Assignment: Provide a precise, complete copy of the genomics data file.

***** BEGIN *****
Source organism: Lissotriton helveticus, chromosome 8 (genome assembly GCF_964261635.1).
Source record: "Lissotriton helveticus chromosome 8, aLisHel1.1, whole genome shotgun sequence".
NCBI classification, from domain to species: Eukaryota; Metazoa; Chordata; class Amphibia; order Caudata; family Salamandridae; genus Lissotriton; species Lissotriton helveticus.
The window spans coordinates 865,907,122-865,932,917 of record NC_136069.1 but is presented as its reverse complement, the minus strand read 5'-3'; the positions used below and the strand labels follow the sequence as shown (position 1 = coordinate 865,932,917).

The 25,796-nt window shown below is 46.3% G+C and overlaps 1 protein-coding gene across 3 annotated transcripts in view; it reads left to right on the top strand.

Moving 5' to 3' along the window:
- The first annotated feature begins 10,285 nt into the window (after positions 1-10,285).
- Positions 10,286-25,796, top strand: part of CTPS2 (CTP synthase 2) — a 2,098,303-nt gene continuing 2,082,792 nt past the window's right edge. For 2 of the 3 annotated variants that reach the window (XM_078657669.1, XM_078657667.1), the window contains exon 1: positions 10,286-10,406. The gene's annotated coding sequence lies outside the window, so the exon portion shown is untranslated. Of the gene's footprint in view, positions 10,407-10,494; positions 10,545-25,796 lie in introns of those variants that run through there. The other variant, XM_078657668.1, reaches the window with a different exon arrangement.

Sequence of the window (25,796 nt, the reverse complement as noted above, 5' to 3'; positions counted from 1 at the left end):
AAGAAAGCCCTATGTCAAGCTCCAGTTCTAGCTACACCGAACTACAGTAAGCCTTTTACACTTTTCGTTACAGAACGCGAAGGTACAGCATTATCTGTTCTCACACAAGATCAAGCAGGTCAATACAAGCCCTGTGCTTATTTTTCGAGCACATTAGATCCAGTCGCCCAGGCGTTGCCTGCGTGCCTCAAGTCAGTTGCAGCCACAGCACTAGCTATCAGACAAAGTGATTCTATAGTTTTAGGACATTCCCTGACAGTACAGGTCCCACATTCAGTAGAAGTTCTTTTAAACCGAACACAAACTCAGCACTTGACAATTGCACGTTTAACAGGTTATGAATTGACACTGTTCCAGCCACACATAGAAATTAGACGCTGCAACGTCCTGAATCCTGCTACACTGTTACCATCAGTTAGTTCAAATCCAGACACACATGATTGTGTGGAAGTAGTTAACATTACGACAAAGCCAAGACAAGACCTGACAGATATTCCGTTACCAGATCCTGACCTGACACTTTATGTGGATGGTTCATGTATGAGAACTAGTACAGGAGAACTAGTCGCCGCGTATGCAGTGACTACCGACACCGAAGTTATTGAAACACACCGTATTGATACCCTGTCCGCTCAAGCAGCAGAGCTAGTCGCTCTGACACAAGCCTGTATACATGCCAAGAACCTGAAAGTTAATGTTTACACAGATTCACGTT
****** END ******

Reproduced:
Source organism: Lissotriton helveticus, chromosome 8 (genome assembly GCF_964261635.1).
Source record: "Lissotriton helveticus chromosome 8, aLisHel1.1, whole genome shotgun sequence".
NCBI classification, from domain to species: Eukaryota; Metazoa; Chordata; class Amphibia; order Caudata; family Salamandridae; genus Lissotriton; species Lissotriton helveticus.
The window spans coordinates 865,907,122-865,932,917 of record NC_136069.1 but is presented as its reverse complement, the minus strand read 5'-3'; the positions used below and the strand labels follow the sequence as shown (position 1 = coordinate 865,932,917).

The 25,796-nt window shown below is 46.3% G+C and overlaps 1 protein-coding gene across 3 annotated transcripts in view; it reads left to right on the top strand.

Moving 5' to 3' along the window:
- The first annotated feature begins 10,285 nt into the window (after positions 1-10,285).
- Positions 10,286-25,796, top strand: part of CTPS2 (CTP synthase 2) — a 2,098,303-nt gene continuing 2,082,792 nt past the window's right edge. For 2 of the 3 annotated variants that reach the window (XM_078657669.1, XM_078657667.1), the window contains exon 1: positions 10,286-10,406. The gene's annotated coding sequence lies outside the window, so the exon portion shown is untranslated. Of the gene's footprint in view, positions 10,407-10,494; positions 10,545-25,796 lie in introns of those variants that run through there. The other variant, XM_078657668.1, reaches the window with a different exon arrangement.

Sequence of the window (25,796 nt, the reverse complement as noted above, 5' to 3'; positions counted from 1 at the left end):
AAGAAAGCCCTATGTCAAGCTCCAGTTCTAGCTACACCGAACTACAGTAAGCCTTTTACACTTTTCGTTACAGAACGCGAAGGTACAGCATTATCTGTTCTCACACAAGATCAAGCAGGTCAATACAAGCCCTGTGCTTATTTTTCGAGCACATTAGATCCAGTCGCCCAGGCGTTGCCTGCGTGCCTCAAGTCAGTTGCAGCCACAGCACTAGCTATCAGACAAAGTGATTCTATAGTTTTAGGACATTCCCTGACAGTACAGGTCCCACATTCAGTAGAAGTTCTTTTAAACCGAACACAAACTCAGCACTTGACAATTGCACGTTTAACAGGTTATGAATTGACACTGTTCCAGCCACACATAGAAATTAGACGCTGCAACGTCCTGAATCCTGCTACACTGTTACCATCAGTTAGTTCAAATCCAGACACACATGATTGTGTGGAAGTAGTTAACATTACGACAAAGCCAAGACAAGACCTGACAGATATTCCGTTACCAGATCCTGACCTGACACTTTATGTGGATGGTTCATGTATGAGAACTAGTACAGGAGAACTAGTCGCCGCGTATGCAGTGACTACCGACACCGAAGTTATTGAAACACACCGTATTGATACCCTGTCCGCTCAAGCAGCAGAGCTAGTCGCTCTGACACAAGCCTGTATACATGCCAAGAACCTGAAAGTTAATGTTTACACAGATTCACGTT